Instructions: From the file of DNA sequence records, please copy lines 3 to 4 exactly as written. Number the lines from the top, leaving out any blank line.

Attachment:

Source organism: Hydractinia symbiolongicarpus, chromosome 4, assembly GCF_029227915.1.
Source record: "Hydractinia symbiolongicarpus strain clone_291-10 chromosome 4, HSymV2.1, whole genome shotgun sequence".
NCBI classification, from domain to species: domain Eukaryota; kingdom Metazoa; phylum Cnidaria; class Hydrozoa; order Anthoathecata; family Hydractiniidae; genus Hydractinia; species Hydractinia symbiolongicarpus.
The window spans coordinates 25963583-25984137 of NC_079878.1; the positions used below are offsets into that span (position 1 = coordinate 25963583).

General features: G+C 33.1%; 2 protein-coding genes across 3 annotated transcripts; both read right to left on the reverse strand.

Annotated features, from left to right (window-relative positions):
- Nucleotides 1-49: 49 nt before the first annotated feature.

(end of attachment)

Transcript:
NCBI classification, from domain to species: domain Eukaryota; kingdom Metazoa; phylum Cnidaria; class Hydrozoa; order Anthoathecata; family Hydractiniidae; genus Hydractinia; species Hydractinia symbiolongicarpus.
The window spans coordinates 25963583-25984137 of NC_079878.1; the positions used below are offsets into that span (position 1 = coordinate 25963583).